Brett Favre: Five Attributes He Would Bring to the Vikings' Offense
With all the news and rumors floating around Minnesota and the national media coverage of the Brett Favre fiasco, many are wondering simply if it will happen.
Will Favre be in purple Week One when the Vikings visit the Cleveland Browns?
However, nobody is really analyzing it; they are just trying to pick up on the key news on if he will sign with Minnesota later in the offseason.
So, what will the veteran quarterback bring to the table for a Vikings offense that has the talent, but not the leadership under center?
This is something the Vikings have lacked at the quarterback position since the 2005 season when Daunte Culpepper was leading the offense. Culpepper was later injured for the season after tearing three ligaments in his knee. Quarterback Brad Johnson took over, but really wasn't the communicative guy with his teammates.
When Johnson was benched in 2006, the Tarvaris Jackson era began. Jackson has been inconsistent to put it simply, and has always been too young to be the leader the Vikings want him to be.
However, teammates and coaches have praised Jackson's improving leadership qualities in the huddle, which is certainly a relief if he is indeed the future of the Vikings.
Favre has the veteran experience and has the characteristics to be a leader for an offense full of young players with the potential to put together a top scoring offense in the NFL. You rarely will see him hold the ball too long in the pocket, he always knows where he wants to go with the ball.
Favre also would help receivers with his knowledge of different defensive coverages.
There's a reason Favre currently holds the record for most touchdown passes in a career. The man knows how to read a defense.
There hardly is a scheme Favre hasn't seen, and from watching him on film, he is not often confused by what he sees at the line of scrimmage. You can often see him reading a movement or audible from the defense and instantly checking the play to create an advantage for the offense.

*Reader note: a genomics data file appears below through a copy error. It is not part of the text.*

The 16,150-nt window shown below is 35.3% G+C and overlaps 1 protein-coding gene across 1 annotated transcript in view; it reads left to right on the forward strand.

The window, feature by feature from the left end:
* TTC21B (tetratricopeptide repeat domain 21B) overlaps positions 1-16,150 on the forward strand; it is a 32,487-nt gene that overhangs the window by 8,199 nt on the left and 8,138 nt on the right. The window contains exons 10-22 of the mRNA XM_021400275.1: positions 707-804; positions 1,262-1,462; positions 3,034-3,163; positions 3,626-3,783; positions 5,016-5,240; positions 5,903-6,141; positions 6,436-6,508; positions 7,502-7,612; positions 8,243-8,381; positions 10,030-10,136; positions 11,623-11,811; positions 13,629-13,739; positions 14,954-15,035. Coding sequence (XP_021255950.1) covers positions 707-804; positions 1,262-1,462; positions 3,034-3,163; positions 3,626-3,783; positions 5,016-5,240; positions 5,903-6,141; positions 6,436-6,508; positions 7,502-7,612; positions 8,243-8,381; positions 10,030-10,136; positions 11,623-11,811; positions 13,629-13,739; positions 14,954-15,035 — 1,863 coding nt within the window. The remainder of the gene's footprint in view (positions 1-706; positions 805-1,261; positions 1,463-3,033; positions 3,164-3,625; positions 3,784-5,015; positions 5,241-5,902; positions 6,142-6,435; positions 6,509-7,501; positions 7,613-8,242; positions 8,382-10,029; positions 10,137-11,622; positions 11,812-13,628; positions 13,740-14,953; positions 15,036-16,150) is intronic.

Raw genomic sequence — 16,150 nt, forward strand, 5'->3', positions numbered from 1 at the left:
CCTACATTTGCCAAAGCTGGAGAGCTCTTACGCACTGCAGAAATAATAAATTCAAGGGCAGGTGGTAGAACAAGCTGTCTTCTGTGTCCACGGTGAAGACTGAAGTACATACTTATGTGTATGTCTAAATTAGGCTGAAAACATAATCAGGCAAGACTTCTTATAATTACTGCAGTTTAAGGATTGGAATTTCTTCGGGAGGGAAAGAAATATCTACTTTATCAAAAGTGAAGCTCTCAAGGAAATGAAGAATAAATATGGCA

Both Jackson and newly acquired Sage Rosenfels have not had the experience, and that has shown. In the NFC Wildcard Playoffs against the Eagles in 2008, Jackson struggled terribly against the blitz. Defensive coordinator Jim Johnson had his way with the inexperienced quarterback.
Not only would Favre improve the offense with his knowledge, he would be able to teach all of the younger quarterbacks on the roster on reading a defense.
Not only has Brett Favre seen many schemes and coverages in his career to help him in the case of signing with Minnesota, he knows the scheme that would matter the most: the Vikings' offense.
Vikings offensive coordinator Darrell Bevell was Favre's quarterbacks coach in Green Bay from 2003-2005 and runs a very similar system now that he did then.
This would make a Brett Favre signing a very easy transition for the veteran signal-caller.
You see, many rookies and free agent quarterbacks struggle with their learning of a new offensive system. However, Favre would come in and only need to learn some of the new terminology. The offense is almost identical to what he and Bevell ran in Green Bay.
Oh, by the way, he might have an idea about what the guys in green and gold run, too.
4. Awareness in the Pocket
This is what single-handedly stalled the Vikings offense in their loss to the Eagles in the playoffs. Tarvaris Jackson was blitzed heavily and made some awful throws due to being under pressure. He often would not get his feet set in the pocket and/or would get sacked from a defender because of his eyes being downfield.
Almost the same as his knowledge of different defenses, Favre has the ability to avoid sacks by stepping up in the pocket and buying more time for his receivers to get out of their routes.
Favre also knows how to read where the blitz is coming, or isn't coming according to Ben Leber in a recent interview while on the Vikings' "You Made the Team" tour in Marshall, Minn. Leber talked about the veteran when he was facing the purple's defense.
"He knew we weren't blitzing, and he knew what we were doing," Leber said.
Oh, the mismatches that could create for the Vikings offense.
5. Management of the Offense
Many losses in the 2008 season came as a result of the offense giving the defense a short field to work with. Jackson and quarterback Gus Frerotte tried too many times to do too much with the ball, and that sometimes resulted in turnovers that set up the opposition in Vikings territory on their next possession.
Although Favre has thrown the most interceptions in NFL history, his main role in the Vikings offense would be to take what the defense gives him while running Adrian Peterson to wear down the defense.
His objective would not be to win games for the Vikings, but help put together an effective offense that would combine with a shut down defense to turn the purple into Super Bowl contenders in '09.
What is the duplicate article?
Why is this article offensive?
Where is this article plagiarized from?
Why is this article poorly edited?